15. Pretty good thread. Amazing what can be achieved when people have good will and keep it substantive. Kudos.

  16. And she has confirmed that she had health insurance at the time of the accident.

  17. Connell is claiming to be permanently disabled, and one of the complaints is worded that she “cannot eat gracefully.”

    Her lawyers claim that under Connecticut state law, her health insurance will not pay any medical bills due to a personal injury, and she is required to be compensated via lawsuit. If she had been successful, she would have been paid by her nephew’s parents’ homeowners insurance.

    I am really curious if anyone can verify this.

    I live in CA, and that is not the case here. I’ve been injured at riding facilities, and had no problems getting my insurance to pay for it. What kind of insurance won’t cover injuries?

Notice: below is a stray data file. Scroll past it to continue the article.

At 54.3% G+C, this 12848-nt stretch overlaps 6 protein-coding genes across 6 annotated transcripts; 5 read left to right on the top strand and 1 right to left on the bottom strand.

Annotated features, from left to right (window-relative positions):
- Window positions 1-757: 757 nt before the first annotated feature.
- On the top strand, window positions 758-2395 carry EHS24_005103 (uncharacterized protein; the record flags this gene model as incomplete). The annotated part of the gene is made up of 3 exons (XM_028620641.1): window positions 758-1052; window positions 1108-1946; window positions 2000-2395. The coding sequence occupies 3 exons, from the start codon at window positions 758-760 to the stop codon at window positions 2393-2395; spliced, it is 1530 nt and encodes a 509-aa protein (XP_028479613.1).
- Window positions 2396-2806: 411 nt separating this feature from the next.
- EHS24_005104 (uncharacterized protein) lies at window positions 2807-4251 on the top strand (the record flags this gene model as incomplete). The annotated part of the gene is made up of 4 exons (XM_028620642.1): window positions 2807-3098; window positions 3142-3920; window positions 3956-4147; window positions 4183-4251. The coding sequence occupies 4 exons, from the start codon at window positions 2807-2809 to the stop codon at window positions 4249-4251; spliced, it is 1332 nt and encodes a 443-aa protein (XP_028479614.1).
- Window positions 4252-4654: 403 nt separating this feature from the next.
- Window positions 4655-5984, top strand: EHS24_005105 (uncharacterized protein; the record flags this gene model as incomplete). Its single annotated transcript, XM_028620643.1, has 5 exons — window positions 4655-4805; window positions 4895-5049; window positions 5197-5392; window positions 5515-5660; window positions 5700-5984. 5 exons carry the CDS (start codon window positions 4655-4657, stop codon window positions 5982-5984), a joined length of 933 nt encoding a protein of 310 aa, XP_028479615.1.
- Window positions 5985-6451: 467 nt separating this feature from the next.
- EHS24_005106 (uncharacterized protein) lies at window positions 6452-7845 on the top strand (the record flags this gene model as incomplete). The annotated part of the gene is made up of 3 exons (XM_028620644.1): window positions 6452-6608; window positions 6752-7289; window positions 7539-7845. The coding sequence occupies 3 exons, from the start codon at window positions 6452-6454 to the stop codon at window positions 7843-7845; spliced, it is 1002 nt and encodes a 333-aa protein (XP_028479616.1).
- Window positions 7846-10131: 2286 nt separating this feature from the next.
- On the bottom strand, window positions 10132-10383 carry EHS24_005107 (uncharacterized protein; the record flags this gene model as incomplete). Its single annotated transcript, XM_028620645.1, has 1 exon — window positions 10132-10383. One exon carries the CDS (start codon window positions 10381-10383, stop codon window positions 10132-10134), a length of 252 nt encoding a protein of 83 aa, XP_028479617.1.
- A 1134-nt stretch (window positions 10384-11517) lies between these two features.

Does that mean that if a man gets into a bar fight in CT, his insurance won’t pay to fix his broken nose unless he sues? Interesting.

    Since this has a very high profile, I hope we are able to prove or disprove her story.

    We do need to improve our insurance industry. But, at least we don’t have as many patients die of thirst and starvation over the weekend as they do in socialized medicine UK.

  18. Two surgeries would account for the cost. Wish I knew the facts about plaintiff’s healthcare insurance. Most companies that are big enough for an HR person, is big enough to provide health insurance. Why didn’t her insurance cover at least a good portion of medical expenses?

Comments are closed.